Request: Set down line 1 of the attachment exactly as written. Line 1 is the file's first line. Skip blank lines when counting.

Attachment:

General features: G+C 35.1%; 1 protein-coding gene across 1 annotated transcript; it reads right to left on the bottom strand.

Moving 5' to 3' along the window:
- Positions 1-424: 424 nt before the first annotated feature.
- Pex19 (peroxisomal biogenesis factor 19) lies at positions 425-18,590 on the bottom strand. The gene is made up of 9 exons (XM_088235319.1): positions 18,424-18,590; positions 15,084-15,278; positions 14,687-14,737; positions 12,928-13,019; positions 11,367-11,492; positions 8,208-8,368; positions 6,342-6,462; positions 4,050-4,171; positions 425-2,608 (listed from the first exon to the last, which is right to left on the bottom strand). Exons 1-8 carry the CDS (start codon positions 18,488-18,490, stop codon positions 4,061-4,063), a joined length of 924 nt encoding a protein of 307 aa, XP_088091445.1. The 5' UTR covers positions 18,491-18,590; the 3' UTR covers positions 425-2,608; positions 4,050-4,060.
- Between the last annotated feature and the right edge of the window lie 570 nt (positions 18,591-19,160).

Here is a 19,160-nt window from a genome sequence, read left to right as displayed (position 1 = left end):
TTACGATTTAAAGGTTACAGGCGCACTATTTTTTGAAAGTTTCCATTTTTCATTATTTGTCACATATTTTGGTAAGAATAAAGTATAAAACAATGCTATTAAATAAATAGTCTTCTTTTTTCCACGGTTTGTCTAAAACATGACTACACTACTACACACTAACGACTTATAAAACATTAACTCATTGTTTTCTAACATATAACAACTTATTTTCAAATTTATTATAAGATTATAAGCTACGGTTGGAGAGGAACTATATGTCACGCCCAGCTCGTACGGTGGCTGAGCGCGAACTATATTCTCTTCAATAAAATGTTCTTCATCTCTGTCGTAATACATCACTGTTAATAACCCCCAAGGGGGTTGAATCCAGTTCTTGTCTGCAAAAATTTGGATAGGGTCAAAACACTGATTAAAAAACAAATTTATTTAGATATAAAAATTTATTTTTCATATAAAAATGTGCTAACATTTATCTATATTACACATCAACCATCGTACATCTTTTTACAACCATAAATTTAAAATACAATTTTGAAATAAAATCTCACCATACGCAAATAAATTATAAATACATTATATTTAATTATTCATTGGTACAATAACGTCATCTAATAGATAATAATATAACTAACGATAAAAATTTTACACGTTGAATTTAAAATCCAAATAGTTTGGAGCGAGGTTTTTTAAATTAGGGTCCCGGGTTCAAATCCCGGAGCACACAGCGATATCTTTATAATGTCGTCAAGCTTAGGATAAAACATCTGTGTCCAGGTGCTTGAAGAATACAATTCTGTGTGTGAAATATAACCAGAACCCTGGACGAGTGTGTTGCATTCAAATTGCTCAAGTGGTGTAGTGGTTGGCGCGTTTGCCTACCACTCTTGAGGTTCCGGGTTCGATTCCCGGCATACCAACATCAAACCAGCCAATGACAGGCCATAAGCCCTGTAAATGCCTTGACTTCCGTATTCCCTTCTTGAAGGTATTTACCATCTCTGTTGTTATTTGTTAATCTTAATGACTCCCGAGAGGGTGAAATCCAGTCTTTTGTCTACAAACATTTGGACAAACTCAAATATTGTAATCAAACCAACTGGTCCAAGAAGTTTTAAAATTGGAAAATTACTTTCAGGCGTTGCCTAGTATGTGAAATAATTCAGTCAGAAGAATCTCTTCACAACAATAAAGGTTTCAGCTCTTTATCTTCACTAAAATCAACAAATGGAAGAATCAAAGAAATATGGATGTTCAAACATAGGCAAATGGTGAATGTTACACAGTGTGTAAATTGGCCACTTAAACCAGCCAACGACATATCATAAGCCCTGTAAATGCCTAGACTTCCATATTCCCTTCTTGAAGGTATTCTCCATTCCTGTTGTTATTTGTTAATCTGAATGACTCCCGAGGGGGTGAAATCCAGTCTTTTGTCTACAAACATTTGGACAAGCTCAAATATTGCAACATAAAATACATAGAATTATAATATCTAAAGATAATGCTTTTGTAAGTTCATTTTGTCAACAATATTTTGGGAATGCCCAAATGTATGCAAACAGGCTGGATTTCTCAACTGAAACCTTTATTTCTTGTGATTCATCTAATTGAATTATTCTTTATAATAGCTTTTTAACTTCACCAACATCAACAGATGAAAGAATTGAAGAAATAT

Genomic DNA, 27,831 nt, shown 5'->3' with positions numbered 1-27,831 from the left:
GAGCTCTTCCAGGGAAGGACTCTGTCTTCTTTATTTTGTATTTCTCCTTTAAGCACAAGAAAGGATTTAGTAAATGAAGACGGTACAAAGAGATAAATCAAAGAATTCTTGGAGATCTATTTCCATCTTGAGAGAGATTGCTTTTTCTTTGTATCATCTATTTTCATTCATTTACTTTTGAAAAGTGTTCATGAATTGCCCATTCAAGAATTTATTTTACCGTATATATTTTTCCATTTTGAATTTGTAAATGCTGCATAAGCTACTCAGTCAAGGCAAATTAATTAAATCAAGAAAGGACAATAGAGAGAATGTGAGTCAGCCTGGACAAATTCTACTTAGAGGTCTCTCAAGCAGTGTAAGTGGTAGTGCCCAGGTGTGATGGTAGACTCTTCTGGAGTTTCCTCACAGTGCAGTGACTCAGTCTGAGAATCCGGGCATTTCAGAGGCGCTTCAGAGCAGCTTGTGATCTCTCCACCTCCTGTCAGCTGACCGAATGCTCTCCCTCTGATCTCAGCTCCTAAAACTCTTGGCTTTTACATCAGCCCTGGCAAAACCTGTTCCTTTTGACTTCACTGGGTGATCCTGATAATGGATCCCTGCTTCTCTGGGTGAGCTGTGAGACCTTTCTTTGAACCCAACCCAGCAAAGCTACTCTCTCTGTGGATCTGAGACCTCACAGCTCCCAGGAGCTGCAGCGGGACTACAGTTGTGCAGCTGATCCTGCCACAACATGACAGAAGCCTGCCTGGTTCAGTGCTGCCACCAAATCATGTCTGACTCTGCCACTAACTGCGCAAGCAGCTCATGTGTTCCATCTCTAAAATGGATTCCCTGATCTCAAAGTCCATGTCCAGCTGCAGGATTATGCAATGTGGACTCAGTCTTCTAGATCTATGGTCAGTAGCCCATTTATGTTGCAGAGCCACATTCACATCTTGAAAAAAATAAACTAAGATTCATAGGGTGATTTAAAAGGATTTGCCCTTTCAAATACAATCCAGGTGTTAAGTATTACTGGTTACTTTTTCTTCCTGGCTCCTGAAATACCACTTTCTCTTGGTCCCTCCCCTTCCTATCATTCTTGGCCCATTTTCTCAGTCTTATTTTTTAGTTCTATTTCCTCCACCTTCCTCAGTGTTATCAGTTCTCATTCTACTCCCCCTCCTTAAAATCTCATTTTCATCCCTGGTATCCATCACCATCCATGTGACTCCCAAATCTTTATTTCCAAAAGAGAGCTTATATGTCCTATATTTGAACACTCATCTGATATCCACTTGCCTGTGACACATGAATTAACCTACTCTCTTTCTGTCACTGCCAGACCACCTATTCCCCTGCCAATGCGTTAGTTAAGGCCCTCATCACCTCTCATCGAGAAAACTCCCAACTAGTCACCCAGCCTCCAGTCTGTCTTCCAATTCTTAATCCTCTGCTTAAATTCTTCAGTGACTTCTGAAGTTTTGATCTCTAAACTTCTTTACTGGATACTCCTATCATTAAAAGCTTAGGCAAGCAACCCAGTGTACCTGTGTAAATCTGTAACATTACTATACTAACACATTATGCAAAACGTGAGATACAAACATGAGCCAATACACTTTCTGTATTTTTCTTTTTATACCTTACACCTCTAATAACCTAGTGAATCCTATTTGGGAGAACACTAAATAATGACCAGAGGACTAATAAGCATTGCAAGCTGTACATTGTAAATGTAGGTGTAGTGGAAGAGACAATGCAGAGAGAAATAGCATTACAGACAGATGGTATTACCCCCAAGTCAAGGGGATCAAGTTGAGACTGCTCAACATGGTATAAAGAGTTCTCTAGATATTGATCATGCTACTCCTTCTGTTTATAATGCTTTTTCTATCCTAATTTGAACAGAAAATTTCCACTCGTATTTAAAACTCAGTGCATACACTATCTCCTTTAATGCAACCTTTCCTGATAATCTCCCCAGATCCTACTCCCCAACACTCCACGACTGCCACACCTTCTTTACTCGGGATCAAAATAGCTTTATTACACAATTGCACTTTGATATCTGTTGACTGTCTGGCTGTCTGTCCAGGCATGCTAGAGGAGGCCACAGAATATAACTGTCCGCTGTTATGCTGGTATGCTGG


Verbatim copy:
General features: G+C 35.1%; 1 protein-coding gene across 1 annotated transcript; it reads right to left on the bottom strand.